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Nrisimhavatara

For someone alien to Sanātana-dharma or its allied faiths, the most curious feature is the multitude of gods and the curious forms they assume. Neither pantheism nor zoolatry or the worship of animals (in which humans are partly included) is restricted to Bhāratīya culture. Many religions . . .


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A few anecdotes from the Uddhava-gita

A few anecdotes from the Uddhava-gita

In the previous article, the conversation between king Yadu and an enlightened brāhmaṇa was presented, in which twenty-four facets of nature were put forward as preceptors of Vedic wisdom. Of the twenty-four preceptors were a pigeon, a prostitute by the name Piṅgalā, a Kurara bird . . .


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A crucial lesson from the Uddhava-gita

The Uddhava gita

Science points out that the ability to adapt is the core of evolution and anything that cannot adapt necessarily dies out. This incisive observation is not true merely of organisms, but of religion as well. While the core values of religion are eternal and hence are not subject to decay . . .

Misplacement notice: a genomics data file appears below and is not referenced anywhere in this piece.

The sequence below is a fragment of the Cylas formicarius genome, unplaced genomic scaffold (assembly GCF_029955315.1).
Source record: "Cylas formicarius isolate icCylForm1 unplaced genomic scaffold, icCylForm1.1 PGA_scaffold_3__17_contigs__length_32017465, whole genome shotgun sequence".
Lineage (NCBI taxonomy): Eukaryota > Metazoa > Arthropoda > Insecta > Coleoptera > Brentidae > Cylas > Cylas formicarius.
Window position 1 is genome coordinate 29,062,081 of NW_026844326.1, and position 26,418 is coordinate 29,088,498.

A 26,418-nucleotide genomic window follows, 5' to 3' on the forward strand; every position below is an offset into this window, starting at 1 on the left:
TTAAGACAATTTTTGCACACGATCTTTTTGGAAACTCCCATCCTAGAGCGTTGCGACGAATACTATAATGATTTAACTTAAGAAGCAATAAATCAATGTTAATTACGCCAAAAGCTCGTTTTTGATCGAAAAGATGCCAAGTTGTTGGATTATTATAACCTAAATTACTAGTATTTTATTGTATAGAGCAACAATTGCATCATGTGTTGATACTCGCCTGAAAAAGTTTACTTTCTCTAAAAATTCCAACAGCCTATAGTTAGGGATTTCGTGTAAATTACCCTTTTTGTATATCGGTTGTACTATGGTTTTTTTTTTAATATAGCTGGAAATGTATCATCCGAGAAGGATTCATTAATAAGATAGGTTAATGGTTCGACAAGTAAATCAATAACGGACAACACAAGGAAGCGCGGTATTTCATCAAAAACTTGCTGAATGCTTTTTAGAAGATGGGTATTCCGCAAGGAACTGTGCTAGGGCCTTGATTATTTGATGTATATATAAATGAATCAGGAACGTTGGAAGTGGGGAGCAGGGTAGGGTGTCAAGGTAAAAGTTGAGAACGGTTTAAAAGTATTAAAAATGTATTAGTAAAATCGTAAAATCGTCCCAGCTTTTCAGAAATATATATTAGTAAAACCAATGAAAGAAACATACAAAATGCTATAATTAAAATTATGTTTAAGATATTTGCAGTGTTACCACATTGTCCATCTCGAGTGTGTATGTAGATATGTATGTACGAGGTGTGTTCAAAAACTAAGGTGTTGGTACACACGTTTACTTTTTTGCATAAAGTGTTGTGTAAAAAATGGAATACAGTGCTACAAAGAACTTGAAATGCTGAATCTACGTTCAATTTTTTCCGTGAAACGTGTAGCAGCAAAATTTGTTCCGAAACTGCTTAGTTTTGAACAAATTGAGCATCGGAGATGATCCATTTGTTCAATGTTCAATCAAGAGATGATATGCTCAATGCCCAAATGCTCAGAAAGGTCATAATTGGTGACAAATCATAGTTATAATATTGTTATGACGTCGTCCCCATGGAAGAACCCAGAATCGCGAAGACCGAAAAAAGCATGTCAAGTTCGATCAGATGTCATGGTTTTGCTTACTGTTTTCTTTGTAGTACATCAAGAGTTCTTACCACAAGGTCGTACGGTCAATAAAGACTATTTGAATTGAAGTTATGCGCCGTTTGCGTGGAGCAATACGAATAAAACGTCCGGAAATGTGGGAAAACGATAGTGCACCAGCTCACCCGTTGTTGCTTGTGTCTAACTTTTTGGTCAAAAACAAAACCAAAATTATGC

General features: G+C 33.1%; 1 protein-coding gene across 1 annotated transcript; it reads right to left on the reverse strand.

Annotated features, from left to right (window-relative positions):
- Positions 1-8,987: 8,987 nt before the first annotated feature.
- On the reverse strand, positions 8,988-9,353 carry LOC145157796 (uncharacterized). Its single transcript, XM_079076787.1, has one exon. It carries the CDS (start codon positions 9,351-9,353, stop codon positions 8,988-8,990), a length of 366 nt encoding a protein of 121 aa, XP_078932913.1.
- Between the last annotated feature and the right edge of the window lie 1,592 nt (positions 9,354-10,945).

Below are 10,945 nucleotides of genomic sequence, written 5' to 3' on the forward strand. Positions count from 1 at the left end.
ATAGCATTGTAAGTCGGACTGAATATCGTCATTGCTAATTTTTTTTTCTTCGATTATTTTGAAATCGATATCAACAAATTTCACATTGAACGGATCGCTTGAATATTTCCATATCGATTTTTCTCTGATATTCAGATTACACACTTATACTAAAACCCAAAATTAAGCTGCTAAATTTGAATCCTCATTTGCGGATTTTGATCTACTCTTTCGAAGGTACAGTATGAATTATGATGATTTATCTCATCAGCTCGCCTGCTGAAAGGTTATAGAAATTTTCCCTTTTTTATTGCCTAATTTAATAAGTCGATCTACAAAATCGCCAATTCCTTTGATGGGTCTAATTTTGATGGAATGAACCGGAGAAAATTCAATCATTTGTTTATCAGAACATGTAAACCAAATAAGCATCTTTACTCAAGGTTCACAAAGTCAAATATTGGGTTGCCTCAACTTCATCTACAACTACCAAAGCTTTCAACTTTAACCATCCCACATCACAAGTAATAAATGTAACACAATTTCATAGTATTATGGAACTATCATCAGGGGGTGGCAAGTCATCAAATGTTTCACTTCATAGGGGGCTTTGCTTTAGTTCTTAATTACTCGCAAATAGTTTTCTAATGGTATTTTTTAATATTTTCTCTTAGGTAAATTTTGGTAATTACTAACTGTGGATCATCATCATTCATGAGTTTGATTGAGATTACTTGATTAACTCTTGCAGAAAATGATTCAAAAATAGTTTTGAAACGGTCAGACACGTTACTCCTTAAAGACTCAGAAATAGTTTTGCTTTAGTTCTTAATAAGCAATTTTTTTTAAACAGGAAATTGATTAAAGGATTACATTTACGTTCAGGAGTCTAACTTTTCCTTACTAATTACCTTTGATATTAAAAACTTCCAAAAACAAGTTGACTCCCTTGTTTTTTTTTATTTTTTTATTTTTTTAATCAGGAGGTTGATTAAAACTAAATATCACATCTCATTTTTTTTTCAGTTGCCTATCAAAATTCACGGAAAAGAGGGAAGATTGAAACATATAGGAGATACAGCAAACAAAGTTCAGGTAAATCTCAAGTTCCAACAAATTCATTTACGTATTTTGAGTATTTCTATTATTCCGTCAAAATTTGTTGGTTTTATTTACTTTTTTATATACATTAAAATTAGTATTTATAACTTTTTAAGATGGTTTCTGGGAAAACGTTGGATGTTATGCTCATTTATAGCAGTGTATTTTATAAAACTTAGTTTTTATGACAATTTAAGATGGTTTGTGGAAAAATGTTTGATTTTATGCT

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Who is a true Brahmana?

True Brahmana

Theories of meaning explain that a man makes sense of the world around him based on distinctions. For instance, if a man must understand a tree, he must first distinguish a tree from everything that is not a tree. Hence, drawing distinctions is not necessarily evil or problematic, but is . . .


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Sudyumna and Budha – A curious history

Sudyumna and Budha – A curious history

The word ‘medieval’ often brings pictures of horrific cruelty to mind; cruelty that would have any individual of the present-day vociferously denouncing the perpetrator. This analogy essentially highlights the ideology that the evolution is linear; the nearer it is to the present day, the more “sophisticated” the ideologies . . .


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